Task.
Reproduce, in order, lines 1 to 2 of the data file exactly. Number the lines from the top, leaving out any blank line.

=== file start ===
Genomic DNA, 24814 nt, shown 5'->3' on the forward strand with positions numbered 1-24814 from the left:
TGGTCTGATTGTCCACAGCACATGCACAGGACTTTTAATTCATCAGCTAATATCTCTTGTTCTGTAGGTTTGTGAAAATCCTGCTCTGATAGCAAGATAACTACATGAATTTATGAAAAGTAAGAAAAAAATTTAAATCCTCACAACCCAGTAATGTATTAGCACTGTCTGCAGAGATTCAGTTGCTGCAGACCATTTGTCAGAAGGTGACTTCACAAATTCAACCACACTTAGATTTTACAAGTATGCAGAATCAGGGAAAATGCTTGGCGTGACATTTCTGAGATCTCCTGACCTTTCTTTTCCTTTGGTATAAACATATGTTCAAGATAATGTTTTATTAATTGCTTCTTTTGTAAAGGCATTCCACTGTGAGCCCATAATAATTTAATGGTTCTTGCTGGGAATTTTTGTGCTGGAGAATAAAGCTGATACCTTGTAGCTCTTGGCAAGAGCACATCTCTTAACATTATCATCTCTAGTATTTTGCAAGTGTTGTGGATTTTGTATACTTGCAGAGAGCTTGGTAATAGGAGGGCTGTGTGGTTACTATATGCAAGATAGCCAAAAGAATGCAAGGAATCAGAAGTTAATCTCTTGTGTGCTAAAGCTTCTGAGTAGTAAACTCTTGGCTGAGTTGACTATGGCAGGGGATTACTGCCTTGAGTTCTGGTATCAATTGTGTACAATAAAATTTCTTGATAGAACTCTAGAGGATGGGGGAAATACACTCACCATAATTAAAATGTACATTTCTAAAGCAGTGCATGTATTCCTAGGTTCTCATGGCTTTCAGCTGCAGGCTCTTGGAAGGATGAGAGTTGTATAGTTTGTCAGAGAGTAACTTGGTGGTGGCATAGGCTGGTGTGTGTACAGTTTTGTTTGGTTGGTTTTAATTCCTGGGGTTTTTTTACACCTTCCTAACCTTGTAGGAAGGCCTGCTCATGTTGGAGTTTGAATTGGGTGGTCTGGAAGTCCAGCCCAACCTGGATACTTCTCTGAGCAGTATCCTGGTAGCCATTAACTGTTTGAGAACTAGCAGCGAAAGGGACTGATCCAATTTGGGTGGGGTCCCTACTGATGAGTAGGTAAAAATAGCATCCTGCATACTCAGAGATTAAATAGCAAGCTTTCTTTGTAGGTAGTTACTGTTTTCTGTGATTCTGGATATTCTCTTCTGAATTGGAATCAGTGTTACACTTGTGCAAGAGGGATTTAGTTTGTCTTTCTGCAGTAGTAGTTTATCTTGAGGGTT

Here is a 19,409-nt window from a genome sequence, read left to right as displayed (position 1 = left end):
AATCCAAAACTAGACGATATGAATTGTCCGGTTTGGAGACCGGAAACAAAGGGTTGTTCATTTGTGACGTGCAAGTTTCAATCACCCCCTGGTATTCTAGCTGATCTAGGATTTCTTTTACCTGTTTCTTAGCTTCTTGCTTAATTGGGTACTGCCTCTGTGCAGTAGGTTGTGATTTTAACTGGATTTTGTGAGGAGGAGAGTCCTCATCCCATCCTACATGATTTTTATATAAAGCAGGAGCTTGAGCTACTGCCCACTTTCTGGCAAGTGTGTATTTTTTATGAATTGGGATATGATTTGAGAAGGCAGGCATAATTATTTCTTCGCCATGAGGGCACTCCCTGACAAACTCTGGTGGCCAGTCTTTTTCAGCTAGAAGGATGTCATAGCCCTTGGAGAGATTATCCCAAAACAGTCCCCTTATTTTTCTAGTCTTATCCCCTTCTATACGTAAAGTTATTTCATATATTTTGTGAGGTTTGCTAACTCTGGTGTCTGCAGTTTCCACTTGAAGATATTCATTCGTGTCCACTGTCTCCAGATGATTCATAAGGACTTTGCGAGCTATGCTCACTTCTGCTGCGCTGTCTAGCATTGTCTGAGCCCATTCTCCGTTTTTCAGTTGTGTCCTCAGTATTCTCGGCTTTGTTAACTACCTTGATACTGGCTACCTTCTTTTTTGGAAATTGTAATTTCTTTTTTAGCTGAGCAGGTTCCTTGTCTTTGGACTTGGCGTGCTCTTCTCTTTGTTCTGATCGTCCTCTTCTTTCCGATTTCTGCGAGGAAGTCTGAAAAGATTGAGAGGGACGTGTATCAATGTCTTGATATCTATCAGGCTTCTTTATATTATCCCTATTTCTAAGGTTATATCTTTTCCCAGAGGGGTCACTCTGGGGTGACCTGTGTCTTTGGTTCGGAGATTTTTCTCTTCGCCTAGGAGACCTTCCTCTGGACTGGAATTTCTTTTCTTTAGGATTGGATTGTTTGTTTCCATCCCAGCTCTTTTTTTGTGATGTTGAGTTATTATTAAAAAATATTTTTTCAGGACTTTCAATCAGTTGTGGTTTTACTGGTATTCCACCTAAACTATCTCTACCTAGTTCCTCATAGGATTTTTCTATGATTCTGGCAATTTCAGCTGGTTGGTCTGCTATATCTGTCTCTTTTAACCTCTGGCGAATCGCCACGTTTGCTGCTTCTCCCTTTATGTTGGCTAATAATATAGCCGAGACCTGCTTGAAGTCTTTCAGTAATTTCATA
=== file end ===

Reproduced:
Genomic DNA, 24814 nt, shown 5'->3' on the forward strand with positions numbered 1-24814 from the left:
TGGTCTGATTGTCCACAGCACATGCACAGGACTTTTAATTCATCAGCTAATATCTCTTGTTCTGTAGGTTTGTGAAAATCCTGCTCTGATAGCAAGATAACTACATGAATTTATGAAAAGTAAGAAAAAAATTTAAATCCTCACAACCCAGTAATGTATTAGCACTGTCTGCAGAGATTCAGTTGCTGCAGACCATTTGTCAGAAGGTGACTTCACAAATTCAACCACACTTAGATTTTACAAGTATGCAGAATCAGGGAAAATGCTTGGCGTGACATTTCTGAGATCTCCTGACCTTTCTTTTCCTTTGGTATAAACATATGTTCAAGATAATGTTTTATTAATTGCTTCTTTTGTAAAGGCATTCCACTGTGAGCCCATAATAATTTAATGGTTCTTGCTGGGAATTTTTGTGCTGGAGAATAAAGCTGATACCTTGTAGCTCTTGGCAAGAGCACATCTCTTAACATTATCATCTCTAGTATTTTGCAAGTGTTGTGGATTTTGTATACTTGCAGAGAGCTTGGTAATAGGAGGGCTGTGTGGTTACTATATGCAAGATAGCCAAAAGAATGCAAGGAATCAGAAGTTAATCTCTTGTGTGCTAAAGCTTCTGAGTAGTAAACTCTTGGCTGAGTTGACTATGGCAGGGGATTACTGCCTTGAGTTCTGGTATCAATTGTGTACAATAAAATTTCTTGATAGAACTCTAGAGGATGGGGGAAATACACTCACCATAATTAAAATGTACATTTCTAAAGCAGTGCATGTATTCCTAGGTTCTCATGGCTTTCAGCTGCAGGCTCTTGGAAGGATGAGAGTTGTATAGTTTGTCAGAGAGTAACTTGGTGGTGGCATAGGCTGGTGTGTGTACAGTTTTGTTTGGTTGGTTTTAATTCCTGGGGTTTTTTTACACCTTCCTAACCTTGTAGGAAGGCCTGCTCATGTTGGAGTTTGAATTGGGTGGTCTGGAAGTCCAGCCCAACCTGGATACTTCTCTGAGCAGTATCCTGGTAGCCATTAACTGTTTGAGAACTAGCAGCGAAAGGGACTGATCCAATTTGGGTGGGGTCCCTACTGATGAGTAGGTAAAAATAGCATCCTGCATACTCAGAGATTAAATAGCAAGCTTTCTTTGTAGGTAGTTACTGTTTTCTGTGATTCTGGATATTCTCTTCTGAATTGGAATCAGTGTTACACTTGTGCAAGAGGGATTTAGTTTGTCTTTCTGCAGTAGTAGTTTATCTTGAGGGTT